The Di Liberto-Lab at the University of Dublin, Trinity College (TCD) is advertising: 1) a fully-funded PhD Studentship for a project in the areas of auditory neuroscience and neural data analysis (start Sept 2021); 2) a fully-funded MSc by Research Scholarship (start Sept 2021); and 3) a short-term research-assistant or post-doc position (main PI: Richard Reilly, School of Engineering; start: ASAP; end: Feb: 2022). Please see below for additional details on each position. I also welcome expressions of interest from students interested in applying for external funding to join our lab (please contact me at diliberg [at] tcd.ie with subject starting with “[Expression of interest]”).

PhD Studentship

Project title: “Investigating linguistic abstraction in multivariate neural data”
PI: Giovanni Di Liberto, Assistant Professor, School of Computer Science and Statistics, TCD

Applications are invited for a fully-funded 4-year PhD student position in the Di Liberto-lab at Trinity College Dublin (TCD), Ireland. The project aims to better understand how the human brain transforms complex auditory sounds (e.g., speech and music) into abstract concepts. This work will be conducted with a preferred focus on human speech communication and methodologies that are partly theory-driven (e.g., from computational linguistics) and partly data-driven (e.g., electroencephalography). The details of the research project will be defined together with the successful candidate to make this the most interesting for both the student and the lab. The successful applicant will be based in the School of Computer Science and Statistics. Please contact me for further details on the studentship and the research project.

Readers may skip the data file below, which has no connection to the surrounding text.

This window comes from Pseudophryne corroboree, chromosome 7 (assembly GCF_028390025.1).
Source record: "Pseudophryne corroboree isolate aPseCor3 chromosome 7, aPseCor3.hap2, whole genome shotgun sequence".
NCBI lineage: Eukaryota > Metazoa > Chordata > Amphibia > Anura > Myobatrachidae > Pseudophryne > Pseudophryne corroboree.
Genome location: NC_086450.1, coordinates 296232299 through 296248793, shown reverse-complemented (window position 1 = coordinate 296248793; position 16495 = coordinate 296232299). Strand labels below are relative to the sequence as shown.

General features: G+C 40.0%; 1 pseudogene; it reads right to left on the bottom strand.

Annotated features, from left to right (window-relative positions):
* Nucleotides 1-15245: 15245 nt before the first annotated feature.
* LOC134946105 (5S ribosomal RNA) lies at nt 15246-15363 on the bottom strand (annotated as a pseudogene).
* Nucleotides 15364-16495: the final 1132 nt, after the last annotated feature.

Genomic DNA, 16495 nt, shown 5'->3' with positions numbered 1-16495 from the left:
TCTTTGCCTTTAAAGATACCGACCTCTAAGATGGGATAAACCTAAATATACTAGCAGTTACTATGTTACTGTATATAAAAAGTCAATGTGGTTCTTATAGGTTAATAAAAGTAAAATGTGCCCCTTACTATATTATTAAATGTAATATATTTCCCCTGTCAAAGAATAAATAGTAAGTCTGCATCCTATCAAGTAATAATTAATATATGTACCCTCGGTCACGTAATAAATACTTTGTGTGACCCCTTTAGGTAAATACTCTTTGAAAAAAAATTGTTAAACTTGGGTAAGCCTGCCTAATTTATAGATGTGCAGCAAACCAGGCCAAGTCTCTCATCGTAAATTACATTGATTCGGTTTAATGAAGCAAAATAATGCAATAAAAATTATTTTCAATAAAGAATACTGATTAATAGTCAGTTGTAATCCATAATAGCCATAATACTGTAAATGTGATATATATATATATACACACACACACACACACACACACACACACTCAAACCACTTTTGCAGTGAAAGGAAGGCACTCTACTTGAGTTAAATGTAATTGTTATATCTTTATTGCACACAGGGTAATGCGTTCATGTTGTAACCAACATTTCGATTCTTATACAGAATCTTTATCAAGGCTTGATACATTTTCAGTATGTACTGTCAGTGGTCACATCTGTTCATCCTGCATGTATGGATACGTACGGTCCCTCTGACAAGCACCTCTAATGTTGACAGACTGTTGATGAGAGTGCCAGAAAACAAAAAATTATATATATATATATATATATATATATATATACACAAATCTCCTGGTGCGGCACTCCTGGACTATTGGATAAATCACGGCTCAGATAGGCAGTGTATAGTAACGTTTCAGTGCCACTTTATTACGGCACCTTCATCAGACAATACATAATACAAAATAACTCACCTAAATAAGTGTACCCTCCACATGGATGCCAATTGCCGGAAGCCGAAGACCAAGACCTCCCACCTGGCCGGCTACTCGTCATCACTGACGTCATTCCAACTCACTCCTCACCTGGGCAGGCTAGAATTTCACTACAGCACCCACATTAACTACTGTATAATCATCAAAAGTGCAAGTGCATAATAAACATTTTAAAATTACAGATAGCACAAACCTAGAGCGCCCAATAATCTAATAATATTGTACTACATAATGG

We are looking for candidates with:

  • Strong computational and signal processing skills, or interested in developing such skills
  • Strong interest in studying cognition and the human brain and, potentially, a background in cognitive science, neural engineering, or similar area
  • (Ideally) Prior experience with speech sound processing
  • (Ideally) Expertise in machine learning

  • Interested candidates should submit a CV and a brief cover letter (diliberg [at] tcd.ie), explaining in about 100-200 words their motivation in applying for this position. Please mention if you have particular research questions that you would like to pursue.

    The position is available until filled. Funding is available for EU-candidates only; however, I welcome expressions of interest with no geographical restrictions. The exact start-date will be defined according to the college academic year calendar (preferably the 1st September 2021).

    I also welcome expressions of interest from students interested in applying for external funding (e.g., PhD Scholarships) to join the lab next year. Please note that the submission deadline for some PhD Scholarship applications is often 1 year before the proposed start date.

    MSc by Research Scholarship

    Project title: “Investigating the impact of hearing-aid processing strategies on hierarchical speech processing”
    Main PI: Giovanni Di Liberto, Assistant Professor, School of Computer Science and Statistics, TCD
    Academic partner: Alejandro Lopez Valdes, Assistant Professor, School of Mechanical & Manufacturing Engineering, TCD
    Industrial partner: Emina Alickovic, Research Engineer at Eriksholm Research Centre, Oticon A/S, Denmark, and Adjunct Professor at the Department of Electrical Engineering, Linkoping University, Sweden
    Funded by: William Demant Foundation. Funding is available for EU-candidates only for this particular project.